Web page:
Apart from the interviews to record the stories, you’ve also introduced people to a number of new artforms that reflect your own arts practices. Has this been successful?
I did offer some self-publishing and creative workshops. The creative workshops included zentangle self portraits, calligrammes, decoupaging, stencilling and even spray painting. We also did a bit of a tour in partnership with community transport that drove us around so we could do a photoshoot of Leeton’s iconic buildings to document Where our memories were made. But it’s been the one-on-one sessions recording seniors stories that have proven far more successful. I have fifteen stories in total from these one-on-one sessions which will be transcribed, edited, illustrated and bound into an amazing book. I’m confident that it’s going to be a success. We are already getting pre-orders from as far afield as Queensland. There’s some great Australian history in it!
Have there been any surprises for you during the project? Any people you expected to meet, but didn’t?
You know I started out hoping to speak to some old bushies in their Akubras. I suppose I haven’t quite gotten that, but each interview has taught me so much. Being a newcomer to town, it’s been a really exciting way to experience the town and get to know it deeply.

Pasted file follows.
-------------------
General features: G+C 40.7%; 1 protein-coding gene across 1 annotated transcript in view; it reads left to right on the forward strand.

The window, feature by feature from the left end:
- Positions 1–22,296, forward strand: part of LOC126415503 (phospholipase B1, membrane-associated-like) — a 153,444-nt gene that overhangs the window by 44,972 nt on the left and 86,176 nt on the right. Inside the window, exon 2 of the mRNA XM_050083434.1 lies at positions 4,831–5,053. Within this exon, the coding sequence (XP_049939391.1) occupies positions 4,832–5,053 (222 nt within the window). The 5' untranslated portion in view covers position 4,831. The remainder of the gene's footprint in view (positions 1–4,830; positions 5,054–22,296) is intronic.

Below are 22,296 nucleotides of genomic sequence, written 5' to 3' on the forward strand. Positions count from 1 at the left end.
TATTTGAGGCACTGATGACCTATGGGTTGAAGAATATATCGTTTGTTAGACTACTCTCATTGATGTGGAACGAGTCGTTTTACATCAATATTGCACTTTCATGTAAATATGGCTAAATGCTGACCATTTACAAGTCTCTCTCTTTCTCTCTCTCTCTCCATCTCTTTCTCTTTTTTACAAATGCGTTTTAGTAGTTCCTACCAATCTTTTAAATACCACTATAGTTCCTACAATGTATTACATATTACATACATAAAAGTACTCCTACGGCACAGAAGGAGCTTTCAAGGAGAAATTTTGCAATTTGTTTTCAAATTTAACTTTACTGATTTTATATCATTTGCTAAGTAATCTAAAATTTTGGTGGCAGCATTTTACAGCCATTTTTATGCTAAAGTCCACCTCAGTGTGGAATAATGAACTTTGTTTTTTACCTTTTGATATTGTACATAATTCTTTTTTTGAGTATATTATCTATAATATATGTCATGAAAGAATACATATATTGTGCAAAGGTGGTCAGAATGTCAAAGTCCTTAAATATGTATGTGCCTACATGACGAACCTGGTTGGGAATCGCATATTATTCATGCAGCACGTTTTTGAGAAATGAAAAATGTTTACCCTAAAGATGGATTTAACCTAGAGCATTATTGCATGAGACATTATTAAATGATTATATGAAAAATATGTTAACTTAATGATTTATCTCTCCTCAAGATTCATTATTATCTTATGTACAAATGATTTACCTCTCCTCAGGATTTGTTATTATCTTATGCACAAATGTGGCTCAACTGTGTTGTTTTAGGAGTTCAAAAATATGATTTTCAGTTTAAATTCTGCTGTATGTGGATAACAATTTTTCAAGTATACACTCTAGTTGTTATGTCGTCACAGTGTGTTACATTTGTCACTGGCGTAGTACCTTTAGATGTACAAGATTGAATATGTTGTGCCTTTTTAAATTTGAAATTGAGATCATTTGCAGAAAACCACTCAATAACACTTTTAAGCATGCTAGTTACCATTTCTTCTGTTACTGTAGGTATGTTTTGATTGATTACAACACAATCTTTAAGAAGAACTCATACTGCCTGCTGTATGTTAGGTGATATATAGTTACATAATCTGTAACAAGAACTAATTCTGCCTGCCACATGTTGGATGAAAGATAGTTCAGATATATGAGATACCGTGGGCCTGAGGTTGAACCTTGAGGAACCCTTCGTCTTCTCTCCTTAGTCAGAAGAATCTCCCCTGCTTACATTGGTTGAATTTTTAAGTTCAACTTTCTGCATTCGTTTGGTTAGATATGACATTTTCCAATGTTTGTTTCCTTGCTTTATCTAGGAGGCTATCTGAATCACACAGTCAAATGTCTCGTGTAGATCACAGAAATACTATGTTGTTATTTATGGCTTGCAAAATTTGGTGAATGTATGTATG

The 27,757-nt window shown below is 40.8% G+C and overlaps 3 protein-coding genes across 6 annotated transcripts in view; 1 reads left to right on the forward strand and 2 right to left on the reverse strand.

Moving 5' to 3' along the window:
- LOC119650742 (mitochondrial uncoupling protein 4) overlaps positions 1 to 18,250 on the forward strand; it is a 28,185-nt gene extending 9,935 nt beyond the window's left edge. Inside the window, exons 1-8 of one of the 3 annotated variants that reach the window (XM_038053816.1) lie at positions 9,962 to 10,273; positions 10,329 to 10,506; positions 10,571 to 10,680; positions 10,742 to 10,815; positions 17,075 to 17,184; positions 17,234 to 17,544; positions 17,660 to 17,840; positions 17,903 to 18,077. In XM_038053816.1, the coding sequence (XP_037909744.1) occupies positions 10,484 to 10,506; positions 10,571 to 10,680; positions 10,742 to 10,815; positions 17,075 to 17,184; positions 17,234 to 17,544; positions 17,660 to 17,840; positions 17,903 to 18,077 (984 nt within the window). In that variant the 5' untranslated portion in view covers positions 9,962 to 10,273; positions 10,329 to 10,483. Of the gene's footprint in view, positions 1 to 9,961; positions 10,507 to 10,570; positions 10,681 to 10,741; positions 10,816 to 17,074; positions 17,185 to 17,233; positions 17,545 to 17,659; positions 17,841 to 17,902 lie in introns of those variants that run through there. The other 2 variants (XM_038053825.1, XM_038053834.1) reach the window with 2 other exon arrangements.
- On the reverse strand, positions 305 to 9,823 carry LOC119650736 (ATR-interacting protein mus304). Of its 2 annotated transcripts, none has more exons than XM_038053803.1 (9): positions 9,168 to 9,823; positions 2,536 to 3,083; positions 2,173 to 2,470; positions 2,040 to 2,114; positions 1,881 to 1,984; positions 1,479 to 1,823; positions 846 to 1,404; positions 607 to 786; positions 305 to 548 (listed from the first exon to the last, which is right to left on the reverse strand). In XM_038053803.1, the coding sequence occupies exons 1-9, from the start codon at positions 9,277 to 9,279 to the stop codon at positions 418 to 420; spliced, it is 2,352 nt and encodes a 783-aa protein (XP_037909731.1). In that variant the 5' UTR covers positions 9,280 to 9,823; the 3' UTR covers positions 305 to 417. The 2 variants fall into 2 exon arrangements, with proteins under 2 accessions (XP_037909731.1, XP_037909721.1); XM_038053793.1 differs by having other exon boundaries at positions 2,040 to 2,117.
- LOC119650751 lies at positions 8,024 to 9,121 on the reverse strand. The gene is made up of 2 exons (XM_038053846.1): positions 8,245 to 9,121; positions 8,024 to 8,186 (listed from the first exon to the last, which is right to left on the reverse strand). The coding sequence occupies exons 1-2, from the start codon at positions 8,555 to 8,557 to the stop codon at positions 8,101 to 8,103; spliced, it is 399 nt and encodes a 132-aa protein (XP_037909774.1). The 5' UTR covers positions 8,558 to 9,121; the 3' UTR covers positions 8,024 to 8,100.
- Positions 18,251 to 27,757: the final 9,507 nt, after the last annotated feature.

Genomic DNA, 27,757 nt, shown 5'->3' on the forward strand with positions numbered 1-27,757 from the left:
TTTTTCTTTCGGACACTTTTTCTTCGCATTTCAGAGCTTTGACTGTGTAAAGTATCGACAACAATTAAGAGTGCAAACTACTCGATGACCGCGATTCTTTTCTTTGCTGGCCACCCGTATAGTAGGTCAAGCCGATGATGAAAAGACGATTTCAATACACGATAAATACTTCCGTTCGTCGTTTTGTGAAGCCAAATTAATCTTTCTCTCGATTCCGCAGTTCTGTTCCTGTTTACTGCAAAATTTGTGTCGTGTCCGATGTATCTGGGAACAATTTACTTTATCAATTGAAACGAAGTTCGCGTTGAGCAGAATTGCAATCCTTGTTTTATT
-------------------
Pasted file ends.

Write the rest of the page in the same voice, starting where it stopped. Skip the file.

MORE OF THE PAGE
Each interview has been so interesting. I’ve heard tales from all over the country and world that span over a century: firsthand accounts of some of the most pivotal moments in Australia’s history.
Louise, schoolchildren will also be involved in the project. How important is the cross-generational aspect of For Prosperity’s Sake?
I think the title of the project really reflects the priority to pass down the stories and wisdom for today and tomorrow. I think that lifecycle and passing the knowledge between the stages is vital for a healthy society. That’s what my practice focuses on intergenerational community development. I still feel like at 28, I have so much to learn from my elders. The last two questions I finish each interview with are: What do you believe are the most important values in life, and what advice would you have for the younger generations of today?
I think we have a lot to learn from our elders; the senior members of our communities. We need to sit down on the floor, cross our legs, pretend we’re back in school and get ready to listen.
The book and website launch will be held at 6.30pm, Friday 26 June at the Leeton Multipurpose Community Centre.
Find out more about the project – www.facebook.com/forprosperityssake